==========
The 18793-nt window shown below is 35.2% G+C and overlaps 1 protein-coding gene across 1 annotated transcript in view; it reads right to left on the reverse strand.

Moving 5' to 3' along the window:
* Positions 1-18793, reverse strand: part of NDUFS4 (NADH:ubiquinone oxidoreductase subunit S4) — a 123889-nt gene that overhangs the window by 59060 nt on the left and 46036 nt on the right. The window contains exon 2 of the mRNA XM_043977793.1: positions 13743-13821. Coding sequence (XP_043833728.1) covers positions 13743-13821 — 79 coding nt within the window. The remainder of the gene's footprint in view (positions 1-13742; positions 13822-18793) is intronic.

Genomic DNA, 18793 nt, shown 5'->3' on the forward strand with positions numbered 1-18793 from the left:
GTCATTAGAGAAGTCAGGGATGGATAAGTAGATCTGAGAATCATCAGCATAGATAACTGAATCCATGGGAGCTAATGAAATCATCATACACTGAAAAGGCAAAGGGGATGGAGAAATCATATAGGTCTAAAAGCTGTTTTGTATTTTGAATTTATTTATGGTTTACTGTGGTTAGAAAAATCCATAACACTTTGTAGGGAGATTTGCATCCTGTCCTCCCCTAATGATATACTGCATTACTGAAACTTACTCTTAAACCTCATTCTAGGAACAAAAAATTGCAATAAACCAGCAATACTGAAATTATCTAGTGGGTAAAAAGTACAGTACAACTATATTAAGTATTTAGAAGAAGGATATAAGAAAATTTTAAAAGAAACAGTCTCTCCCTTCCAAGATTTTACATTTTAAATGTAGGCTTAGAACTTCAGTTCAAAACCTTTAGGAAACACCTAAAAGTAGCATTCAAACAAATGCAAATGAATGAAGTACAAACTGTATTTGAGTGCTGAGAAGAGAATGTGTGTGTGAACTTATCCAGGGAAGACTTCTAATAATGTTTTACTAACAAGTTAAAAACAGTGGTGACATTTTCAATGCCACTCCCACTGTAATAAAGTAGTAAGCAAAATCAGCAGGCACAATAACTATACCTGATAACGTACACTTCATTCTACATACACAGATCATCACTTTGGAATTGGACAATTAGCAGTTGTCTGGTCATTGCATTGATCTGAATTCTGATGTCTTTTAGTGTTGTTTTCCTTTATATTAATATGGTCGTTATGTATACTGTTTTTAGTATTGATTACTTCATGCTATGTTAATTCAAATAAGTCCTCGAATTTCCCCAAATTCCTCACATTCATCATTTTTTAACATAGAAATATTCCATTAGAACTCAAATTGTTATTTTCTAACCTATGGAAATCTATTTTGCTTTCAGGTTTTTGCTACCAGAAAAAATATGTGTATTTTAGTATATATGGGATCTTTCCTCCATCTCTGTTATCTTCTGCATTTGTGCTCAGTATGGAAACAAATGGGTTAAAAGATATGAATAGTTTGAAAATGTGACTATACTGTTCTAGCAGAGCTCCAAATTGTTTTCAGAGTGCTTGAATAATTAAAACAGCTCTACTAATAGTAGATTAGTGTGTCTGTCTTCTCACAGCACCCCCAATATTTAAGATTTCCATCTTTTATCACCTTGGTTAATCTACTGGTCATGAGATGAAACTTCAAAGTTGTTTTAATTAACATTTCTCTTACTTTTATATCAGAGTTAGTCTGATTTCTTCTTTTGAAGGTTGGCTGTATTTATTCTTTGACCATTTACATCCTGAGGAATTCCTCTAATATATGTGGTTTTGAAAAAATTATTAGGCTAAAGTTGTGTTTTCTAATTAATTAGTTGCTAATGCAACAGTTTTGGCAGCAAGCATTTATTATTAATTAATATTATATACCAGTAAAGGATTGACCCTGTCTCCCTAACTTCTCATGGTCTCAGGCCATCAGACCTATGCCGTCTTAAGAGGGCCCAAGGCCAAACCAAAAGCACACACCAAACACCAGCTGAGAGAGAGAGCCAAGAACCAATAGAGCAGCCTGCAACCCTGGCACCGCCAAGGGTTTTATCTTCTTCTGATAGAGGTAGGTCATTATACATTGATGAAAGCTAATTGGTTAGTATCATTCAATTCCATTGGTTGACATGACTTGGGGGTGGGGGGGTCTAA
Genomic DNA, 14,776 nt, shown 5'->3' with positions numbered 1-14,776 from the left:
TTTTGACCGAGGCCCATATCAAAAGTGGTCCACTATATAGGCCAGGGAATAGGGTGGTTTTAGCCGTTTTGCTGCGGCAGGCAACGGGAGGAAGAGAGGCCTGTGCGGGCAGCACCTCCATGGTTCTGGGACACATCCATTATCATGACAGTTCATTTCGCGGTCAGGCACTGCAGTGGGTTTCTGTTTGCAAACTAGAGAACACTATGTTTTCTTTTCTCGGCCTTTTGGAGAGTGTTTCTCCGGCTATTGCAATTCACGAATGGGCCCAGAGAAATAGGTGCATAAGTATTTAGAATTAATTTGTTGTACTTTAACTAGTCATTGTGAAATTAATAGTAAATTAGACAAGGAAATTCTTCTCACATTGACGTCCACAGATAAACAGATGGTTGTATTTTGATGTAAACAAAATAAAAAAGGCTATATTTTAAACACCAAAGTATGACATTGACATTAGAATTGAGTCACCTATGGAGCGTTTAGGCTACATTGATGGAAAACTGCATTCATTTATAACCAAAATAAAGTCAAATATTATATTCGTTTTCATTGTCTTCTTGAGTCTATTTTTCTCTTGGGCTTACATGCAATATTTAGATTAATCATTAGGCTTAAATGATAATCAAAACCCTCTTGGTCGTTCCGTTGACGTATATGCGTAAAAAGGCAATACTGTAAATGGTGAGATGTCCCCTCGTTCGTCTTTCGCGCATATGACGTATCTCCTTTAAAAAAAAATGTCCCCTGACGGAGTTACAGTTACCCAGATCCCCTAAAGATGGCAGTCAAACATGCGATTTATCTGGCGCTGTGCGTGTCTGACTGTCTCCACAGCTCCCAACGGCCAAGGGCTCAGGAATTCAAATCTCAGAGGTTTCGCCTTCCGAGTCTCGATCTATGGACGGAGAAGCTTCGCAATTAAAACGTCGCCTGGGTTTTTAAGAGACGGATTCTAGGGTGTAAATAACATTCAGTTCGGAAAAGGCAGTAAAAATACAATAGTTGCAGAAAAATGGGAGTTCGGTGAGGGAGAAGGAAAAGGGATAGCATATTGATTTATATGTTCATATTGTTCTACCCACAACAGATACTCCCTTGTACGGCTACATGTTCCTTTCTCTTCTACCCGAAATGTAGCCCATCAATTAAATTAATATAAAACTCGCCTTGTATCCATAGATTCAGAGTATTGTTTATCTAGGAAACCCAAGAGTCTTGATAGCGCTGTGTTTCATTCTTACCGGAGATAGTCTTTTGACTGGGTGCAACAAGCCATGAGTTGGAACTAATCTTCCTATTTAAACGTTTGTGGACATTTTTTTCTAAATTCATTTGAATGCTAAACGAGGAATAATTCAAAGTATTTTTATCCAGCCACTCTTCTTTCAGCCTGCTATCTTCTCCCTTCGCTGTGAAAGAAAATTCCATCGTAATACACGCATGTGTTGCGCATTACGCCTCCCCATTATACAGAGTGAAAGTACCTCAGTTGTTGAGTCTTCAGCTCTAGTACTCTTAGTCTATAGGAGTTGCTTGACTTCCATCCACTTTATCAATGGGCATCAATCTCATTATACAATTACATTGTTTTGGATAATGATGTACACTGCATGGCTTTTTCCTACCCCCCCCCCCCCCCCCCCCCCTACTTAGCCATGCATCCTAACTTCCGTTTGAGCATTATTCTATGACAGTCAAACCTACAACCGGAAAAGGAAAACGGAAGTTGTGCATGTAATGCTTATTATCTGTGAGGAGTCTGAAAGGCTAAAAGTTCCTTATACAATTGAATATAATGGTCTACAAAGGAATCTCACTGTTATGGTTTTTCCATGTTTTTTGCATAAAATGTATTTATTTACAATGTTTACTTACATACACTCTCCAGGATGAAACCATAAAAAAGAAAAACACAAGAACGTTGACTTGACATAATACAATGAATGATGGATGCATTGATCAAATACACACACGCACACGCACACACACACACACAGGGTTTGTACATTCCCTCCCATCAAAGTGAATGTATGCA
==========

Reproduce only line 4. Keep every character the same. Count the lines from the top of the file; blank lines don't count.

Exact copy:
Genomic DNA, 18793 nt, shown 5'->3' on the forward strand with positions numbered 1-18793 from the left: